Recent work by Ridgefield historian Jack Sanders followed a tantalizing clue about a woman who testified against eight Ridgefielders who’d gone over to the Loyalist side and escaped to Long Island. Her name was Mary Ann Portman; she signed a document with “her mark” for a Fairfield County Court deposition on Nov. 10, 1779, before Ridgefield Justice of the Peace John Benedict. Portman testified

that I being on Long Island last May, I there saw Jeremiah Smith, late of Ridgefield, also Benjamin Burt, Joshua Burt and David Burt, Jonah Smith, James Morehouse & Daniel Sherwood, all late of said Ridgefield, who all appeared well pleased with their situation, except Joshua Burt who manifested a desire to return home, but thro fear of the consequences, he durst not run the venture, and also that I saw Benjamin Stebbins the 3d, late of said Ridgefield, who was an enlisted soldier in the service of the enemy.

Two years earlier, she had reported Jabez Prindle of Newtown as a loyalist on Long Island, according to records in the Connecticut State Library.

While her death is recorded in Ridgefield on April 5, 1806, when she was described as “Widow Mary Ann Portman” (and she was included in the 1790 census as a single, white female head of household), more information about her is not easily found. Was she a spy? A double agent? Did she travel between Ridgefield and Long Island often? Was there some personal animus that caused her to testify against those men?

Records of the Loyalists she reported are another avenue of research that will add to a fuller picture of Ridgefield’s involvement in the Revolutionary War. The full story of Ridgefield’s Revolutionary War history is indeed a work in progress; tantalizing clues abound.

Answering Their Town’s Call: Fire Department Marks 125 Years

As Ridgefield returns to traditional community celebrations, like the Battle of Ridgefield re-enactment and the Memorial Day Parade, the town has a special event to look forward to in June: Celebrating the 125th anniversary of the formation of the Ridgefield Fire Department. 

The Firemen’s Carnival, long a highlight for youngsters at the end of the school year, will take place from June 22 to 25 at East Ridge Middle School. The big events will be the 125th Anniversary Parade, with up to 50 fire departments and many marching bands, on Friday, June 24, starting at about 6:30 and fireworks on Saturday, June 25, around 9 p.m. (Details will be posted at the inRidgefield website.)

Members of the Ridgefield Volunteer Fire Department in dress uniform outside the firehouse in the 1910s. Back then, the volunteers were dived into three companies: Engine, hook and ladder, and hose.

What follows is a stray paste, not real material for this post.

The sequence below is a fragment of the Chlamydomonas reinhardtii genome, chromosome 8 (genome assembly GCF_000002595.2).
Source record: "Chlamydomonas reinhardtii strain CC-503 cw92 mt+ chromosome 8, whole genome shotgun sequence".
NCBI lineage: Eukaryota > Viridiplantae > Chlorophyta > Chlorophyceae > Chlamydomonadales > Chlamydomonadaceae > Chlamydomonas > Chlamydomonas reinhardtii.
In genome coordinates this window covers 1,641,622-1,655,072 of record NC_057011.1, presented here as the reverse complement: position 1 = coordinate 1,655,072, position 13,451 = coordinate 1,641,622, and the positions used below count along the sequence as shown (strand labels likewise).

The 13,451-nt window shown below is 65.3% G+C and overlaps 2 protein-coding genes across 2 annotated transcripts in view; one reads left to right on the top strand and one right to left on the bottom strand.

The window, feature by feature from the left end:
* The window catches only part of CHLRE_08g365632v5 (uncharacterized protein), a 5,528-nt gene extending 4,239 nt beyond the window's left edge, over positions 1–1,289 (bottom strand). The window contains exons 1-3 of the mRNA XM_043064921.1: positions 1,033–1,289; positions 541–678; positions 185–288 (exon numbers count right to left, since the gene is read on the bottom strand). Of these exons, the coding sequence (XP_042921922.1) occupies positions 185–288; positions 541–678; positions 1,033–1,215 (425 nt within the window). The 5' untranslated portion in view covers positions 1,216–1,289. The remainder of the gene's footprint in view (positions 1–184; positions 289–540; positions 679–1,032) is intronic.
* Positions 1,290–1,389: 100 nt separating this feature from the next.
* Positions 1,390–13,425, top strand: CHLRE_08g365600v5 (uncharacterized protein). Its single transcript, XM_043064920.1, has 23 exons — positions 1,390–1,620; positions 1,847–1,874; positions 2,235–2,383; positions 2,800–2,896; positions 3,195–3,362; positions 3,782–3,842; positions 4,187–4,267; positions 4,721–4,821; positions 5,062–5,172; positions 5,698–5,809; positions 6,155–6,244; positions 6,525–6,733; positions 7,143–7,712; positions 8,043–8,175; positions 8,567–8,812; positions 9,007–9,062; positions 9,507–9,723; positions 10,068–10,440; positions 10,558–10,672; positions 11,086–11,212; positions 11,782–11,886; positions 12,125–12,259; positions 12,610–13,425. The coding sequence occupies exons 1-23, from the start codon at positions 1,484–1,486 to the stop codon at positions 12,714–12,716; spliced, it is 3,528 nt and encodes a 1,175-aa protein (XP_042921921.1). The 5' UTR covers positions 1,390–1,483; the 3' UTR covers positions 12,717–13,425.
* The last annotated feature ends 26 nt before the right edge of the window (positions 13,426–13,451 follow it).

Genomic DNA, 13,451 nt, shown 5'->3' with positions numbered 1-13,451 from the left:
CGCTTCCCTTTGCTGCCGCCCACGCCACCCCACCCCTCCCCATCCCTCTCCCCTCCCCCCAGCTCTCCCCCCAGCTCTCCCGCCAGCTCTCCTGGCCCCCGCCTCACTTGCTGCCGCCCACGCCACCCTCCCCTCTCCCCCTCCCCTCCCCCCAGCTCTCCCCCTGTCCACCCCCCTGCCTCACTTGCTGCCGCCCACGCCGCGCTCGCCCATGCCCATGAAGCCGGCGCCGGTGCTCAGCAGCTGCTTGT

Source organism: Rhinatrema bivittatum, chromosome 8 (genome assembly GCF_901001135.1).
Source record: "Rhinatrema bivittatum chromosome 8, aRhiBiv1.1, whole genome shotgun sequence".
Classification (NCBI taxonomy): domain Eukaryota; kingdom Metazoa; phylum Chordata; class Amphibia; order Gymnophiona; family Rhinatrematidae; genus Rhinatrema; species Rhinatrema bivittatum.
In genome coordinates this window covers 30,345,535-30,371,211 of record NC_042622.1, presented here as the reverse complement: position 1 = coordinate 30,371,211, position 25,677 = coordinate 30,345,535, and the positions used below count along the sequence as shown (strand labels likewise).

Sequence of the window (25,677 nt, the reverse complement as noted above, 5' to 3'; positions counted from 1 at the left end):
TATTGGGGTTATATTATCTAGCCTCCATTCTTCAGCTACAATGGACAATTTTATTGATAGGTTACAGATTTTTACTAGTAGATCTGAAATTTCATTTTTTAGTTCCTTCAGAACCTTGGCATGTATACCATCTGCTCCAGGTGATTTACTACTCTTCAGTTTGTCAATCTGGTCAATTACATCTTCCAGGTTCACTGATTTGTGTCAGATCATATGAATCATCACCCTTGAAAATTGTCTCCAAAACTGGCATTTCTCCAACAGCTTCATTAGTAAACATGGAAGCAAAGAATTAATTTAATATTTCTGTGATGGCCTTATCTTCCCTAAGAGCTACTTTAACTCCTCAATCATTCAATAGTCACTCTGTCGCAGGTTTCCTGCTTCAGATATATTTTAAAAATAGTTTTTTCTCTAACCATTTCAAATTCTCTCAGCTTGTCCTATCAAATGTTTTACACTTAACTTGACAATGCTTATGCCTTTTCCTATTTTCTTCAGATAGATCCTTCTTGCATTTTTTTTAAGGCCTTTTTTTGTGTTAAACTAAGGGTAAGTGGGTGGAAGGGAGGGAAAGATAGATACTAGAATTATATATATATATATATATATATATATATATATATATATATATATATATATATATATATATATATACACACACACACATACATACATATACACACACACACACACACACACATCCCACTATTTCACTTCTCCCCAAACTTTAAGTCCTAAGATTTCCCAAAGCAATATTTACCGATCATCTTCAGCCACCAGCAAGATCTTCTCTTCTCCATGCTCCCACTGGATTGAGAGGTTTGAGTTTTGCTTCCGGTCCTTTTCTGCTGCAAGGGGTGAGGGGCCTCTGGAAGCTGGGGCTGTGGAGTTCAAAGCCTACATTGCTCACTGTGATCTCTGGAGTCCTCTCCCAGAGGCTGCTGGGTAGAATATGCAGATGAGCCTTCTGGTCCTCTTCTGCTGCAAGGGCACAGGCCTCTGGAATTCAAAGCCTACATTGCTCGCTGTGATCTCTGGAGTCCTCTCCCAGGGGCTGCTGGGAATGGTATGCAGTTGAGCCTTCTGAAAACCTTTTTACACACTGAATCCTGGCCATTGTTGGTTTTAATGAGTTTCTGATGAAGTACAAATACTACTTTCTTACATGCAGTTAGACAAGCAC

Ridgefielders have fought fires throughout the town’s more than 300 years, but until close to the turn of the 20th Century, the methods were limited by lack of water and equipment — and organization. 

What brought the town to the adoption of modern firefighting techniques? A historic blaze that nearly destroyed all of the center of town. 

Fifty years ago, in 1972, Elizabeth Leonard wrote a history of the fire department in honor of its diamond anniversary. (She was the former Ridgefield reporter for the Danbury News-Times and would become the state representative from Ridgefield in 1976 and the town’s first woman first selectman in 1981.) 

Her history began:

At about 9 p.m. on Sunday, December 8, 1895, an event began, which, within the next few hours, would destroy most of the business area on the east side of Main St. The event also led to the birth of the Ridgefield Fire Department.

The Great Fire of 1895 spread in three directions from the origin in the Gage Building (now D. F. Bedient’s) at the corner of Bailey Avenue and Main St. It destroyed two adjacent buildings to the north, another building to the east along Bailey Avenue, and then headed south toward Governor St.

Town Hall was in flames. The church bells had sounded the fire alarm and hundreds of residents had responded but they could do little because there was no fire-fighting apparatus. 

Bucket brigades were useless. Dynamite was tried on the Masonic Hall but the building was already on fire and the blaze could not be stopped there. Workers raced ahead of the fire and tore down a portion of the Scott building. With nothing left to feed upon, the conflagration was finally checked—but not before it reduced to ashes and rubble 10 buildings which housed 13 businesses and caused over $100,000 in destruction.

Main Street on Dec. 10, 1895, the morning after the Great Fire.

Within months, a fire district was formed and former Governor Phineas C. Lounsbury had donated two pieces of apparatus: a chemical engine truck and a hook and ladder truck with a pump. (Both could be drawn by men or teams of horses.) A special town meeting in early 1897 approved making space in the new Town Hall to house the fire-fighting equipment.